Your talk last night was devoted to bad restaurant reviews, what terrible places have you been to here? You see, everyone wants me to come up and dish the dirt on having truly appalling restaurant experiences in New York, but actually—it may be because my trips are so concentrated, my mind so much more focused—that I don’t. I’ve never had a truly appalling restaurant experience in New York. I’m sure they’re out there, but I’ve never had them. So no, I really haven’t really had any shockingly bad meals, apart from the food poisoning that I mentioned off Times Square. I think it was Ruby Foo’s.

[Editor's note: Rayner has asked to add the following statement. "In my interview with Gothamist I am accurately quoted as suggesting that a particular restaurant in New York was responsible for a bout of illness I suffered. I am experienced enough to know that you can't just make claims like that. It was foolish and I withdraw the comment unreservedly. I have no idea how I came about that unfortunate bug. I stand by everything else in the interview including the stuff about queuing and my love affair with Katz's."]

111814rayner.jpg“Greedy Man” focuses heavily on how the food community deals with global food issues, and criticizes a lot of the sustainability dialogue: “food miles” and other buzzwords. I say it time and time again, that too many people in food circles have oversimplified the arguments, and don’t understand the metrics. Not out of malice, not out of an attempt to mislead anybody. They think they understand it, actually they don’t.

You talk a lot in the book about how the culture of sustainability tends to include a lot of high-quality food for people that can afford it. Imagine you set up a restaurant outside the city, outside Manhattan with its own farm attached. And you serve up your $150 tasting menus of your prime produce from the farm, and you talk about the short supply chains, and therefore the immense sustainability, without necessarily focusing on the fact that every night, coming to your restaurant are Town Cars, pouring out of Manhattan to get there. In other words, the carbon footprint of your business, in an unintended consequence, is vast. You may be doing the thing that you’re doing, but you’ve got to look at who you’re appealing to, and who can get that. A business does not exist outside of an ecosystem. The ecosystem is your customers, and if the customers you’re appealing to are people who are living on the Upper East Side in Manhattan and are having to hire a Lincoln Town Car to get out for dinner, the carbon footprint of this business, on its web, is vast, and there’s an awful lot of this stuff going on in the food world.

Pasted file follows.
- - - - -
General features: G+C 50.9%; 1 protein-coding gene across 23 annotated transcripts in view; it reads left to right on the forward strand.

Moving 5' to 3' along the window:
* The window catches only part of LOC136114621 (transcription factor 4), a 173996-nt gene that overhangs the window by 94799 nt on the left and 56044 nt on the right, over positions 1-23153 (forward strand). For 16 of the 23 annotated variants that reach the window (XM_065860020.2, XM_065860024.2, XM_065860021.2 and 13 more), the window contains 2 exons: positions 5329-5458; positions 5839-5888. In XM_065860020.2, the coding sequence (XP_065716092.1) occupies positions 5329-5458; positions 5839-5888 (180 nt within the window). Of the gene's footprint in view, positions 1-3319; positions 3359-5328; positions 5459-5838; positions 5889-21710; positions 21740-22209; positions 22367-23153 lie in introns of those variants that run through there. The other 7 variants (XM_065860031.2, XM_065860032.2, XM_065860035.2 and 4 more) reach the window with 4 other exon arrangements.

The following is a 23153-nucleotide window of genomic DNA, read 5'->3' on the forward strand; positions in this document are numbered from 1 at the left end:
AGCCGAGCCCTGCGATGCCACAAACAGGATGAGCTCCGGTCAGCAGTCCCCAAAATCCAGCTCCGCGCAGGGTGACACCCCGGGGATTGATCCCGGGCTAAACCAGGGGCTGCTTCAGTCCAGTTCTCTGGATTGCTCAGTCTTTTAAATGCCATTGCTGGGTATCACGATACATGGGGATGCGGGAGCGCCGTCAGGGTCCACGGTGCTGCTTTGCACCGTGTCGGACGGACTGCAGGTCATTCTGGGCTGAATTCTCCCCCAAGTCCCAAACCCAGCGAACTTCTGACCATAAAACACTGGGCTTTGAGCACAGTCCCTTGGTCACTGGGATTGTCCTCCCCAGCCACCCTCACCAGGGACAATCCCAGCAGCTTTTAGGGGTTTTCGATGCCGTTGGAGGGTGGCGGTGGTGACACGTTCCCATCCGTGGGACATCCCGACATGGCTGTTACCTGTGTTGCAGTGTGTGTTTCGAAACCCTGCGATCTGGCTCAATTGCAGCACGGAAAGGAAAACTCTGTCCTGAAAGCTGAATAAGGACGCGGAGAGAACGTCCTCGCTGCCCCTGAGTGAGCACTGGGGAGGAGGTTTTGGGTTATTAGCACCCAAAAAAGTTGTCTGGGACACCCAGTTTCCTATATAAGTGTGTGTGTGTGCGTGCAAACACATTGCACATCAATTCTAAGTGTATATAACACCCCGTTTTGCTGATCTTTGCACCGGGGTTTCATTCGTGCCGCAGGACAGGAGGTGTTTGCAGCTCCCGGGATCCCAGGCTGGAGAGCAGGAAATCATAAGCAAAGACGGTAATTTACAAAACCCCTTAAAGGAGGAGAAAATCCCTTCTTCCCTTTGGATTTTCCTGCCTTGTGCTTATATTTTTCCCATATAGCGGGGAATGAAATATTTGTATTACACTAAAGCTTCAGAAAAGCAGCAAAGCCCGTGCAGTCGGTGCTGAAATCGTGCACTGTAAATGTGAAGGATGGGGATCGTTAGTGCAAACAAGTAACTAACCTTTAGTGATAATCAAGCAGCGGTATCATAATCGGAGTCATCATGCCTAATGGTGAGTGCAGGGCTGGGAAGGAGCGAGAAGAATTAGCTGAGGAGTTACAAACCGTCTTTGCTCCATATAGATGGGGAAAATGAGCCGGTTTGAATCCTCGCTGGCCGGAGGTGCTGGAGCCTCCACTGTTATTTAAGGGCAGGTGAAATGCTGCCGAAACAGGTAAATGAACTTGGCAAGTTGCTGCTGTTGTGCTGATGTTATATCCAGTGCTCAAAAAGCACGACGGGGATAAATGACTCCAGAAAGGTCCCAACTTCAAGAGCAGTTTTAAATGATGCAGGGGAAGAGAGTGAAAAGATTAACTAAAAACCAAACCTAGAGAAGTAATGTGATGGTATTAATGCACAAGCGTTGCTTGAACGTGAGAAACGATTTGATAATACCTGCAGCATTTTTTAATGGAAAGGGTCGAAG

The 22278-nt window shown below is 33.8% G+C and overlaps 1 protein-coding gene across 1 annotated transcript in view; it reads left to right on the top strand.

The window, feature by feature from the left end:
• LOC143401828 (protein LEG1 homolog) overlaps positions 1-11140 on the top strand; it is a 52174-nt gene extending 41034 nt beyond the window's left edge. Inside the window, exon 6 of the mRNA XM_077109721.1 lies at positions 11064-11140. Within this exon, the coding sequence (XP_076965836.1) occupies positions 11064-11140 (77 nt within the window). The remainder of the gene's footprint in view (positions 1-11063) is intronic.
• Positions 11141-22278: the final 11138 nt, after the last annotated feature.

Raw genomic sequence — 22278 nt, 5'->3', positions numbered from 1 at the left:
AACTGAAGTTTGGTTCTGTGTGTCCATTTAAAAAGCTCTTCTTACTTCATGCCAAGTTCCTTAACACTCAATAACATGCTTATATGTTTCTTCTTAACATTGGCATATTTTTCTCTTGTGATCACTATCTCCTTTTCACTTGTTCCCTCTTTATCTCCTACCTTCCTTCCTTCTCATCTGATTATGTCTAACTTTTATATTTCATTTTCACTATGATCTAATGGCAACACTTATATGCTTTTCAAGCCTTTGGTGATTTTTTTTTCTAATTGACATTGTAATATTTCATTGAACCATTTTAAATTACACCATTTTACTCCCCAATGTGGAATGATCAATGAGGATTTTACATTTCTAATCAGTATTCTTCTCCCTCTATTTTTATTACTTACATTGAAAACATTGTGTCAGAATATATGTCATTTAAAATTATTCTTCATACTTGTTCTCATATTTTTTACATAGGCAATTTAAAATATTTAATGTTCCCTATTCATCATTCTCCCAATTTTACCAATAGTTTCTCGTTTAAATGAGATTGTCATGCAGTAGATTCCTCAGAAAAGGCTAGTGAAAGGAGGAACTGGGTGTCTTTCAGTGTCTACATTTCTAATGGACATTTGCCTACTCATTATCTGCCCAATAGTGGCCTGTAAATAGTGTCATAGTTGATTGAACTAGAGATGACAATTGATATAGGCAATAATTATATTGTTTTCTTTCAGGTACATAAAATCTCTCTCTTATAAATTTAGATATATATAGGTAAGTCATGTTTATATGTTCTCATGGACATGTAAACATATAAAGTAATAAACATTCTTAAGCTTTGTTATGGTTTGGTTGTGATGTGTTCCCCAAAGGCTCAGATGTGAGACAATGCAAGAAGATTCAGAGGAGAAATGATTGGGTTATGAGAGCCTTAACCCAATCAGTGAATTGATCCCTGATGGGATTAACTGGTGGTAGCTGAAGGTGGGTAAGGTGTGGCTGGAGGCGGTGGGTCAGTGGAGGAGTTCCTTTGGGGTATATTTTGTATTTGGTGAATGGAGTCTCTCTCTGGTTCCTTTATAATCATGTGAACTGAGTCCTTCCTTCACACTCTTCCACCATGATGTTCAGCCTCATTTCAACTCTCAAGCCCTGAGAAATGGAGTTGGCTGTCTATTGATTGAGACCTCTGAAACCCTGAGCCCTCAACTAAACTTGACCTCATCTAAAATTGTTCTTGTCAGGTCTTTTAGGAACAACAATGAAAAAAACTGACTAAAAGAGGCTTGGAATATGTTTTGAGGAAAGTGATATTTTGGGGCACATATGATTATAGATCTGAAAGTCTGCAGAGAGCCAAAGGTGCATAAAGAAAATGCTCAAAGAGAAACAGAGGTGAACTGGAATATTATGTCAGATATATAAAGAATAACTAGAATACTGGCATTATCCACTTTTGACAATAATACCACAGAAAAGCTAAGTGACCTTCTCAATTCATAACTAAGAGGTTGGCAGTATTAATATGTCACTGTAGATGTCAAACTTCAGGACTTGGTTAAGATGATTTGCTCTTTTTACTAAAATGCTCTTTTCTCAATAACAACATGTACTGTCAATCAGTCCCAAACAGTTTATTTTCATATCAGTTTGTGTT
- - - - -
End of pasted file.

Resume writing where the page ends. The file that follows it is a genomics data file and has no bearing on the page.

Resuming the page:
Genetically-modified (GMO) foods are a particularly controversial topic in the food world, why do you think people are so resistant to them? I think the greatest damage done to the reputation of the science has been done by Monsanto and DuPont, who have managed appallingly the business of owning patents in seed stock. They are their own worst enemies. I do not believe that they have been particularly forward thinking in avoiding monocultures, and I do not think that they’ve been particularly good in managing the impacts of pesticide use on crops that have been genetically modified not to have a problem with the pesticides themselves. It has to be said that monoculture is not a GMO issue, it’s a crop issue generally.

I come from Britain, we were at the forefront of the Enlightenment, we are the country of Newton and Darwin: the great scientific minds that put God to the sword, and yet we have developed this fear of a science that we think just looks a bit unnatural. One of the points I make in the book is “what is our concept of natural?” Everything that human beings do impacts upon the world, and we need to find a new lingua franca. Our use of language is appalling. There was a professor who asked me if human beings were natural. Therefore it follows that everything human beings do is natural. So that when people go on about nature, and how it’s unnatural, what are they really talking about? Are they talking about the non-human-made world? Even then, it’s very hard to pin down.

One of the examples I used in the book is the mutagenesis episode in the early 20th century when newly discovered radiation was fired at seed stocks and produced a lot of pointless mutations, and some that worked. And there is a mutagenesis episode in 70-80% of conventional seed stock history, but we don’t know about it, so we don’t complain. So, it just seems to me that an awful lot of the opposition to GMOs is based on wooly thinking and misappropriating cause-and-effect. And one other thing, when people talk about health risks: this country has been eating GMOs for 20 years and you’re not dead yet. It’s the biggest study test of a product in human history.

I mean, we’re fat, but… You’re all fat because of high-fructose corn syrup. Because of the replacement of sugar with high-fructose corn syrup, that’s almost certainly the case. All the evidence I’ve seen leads me to believe that.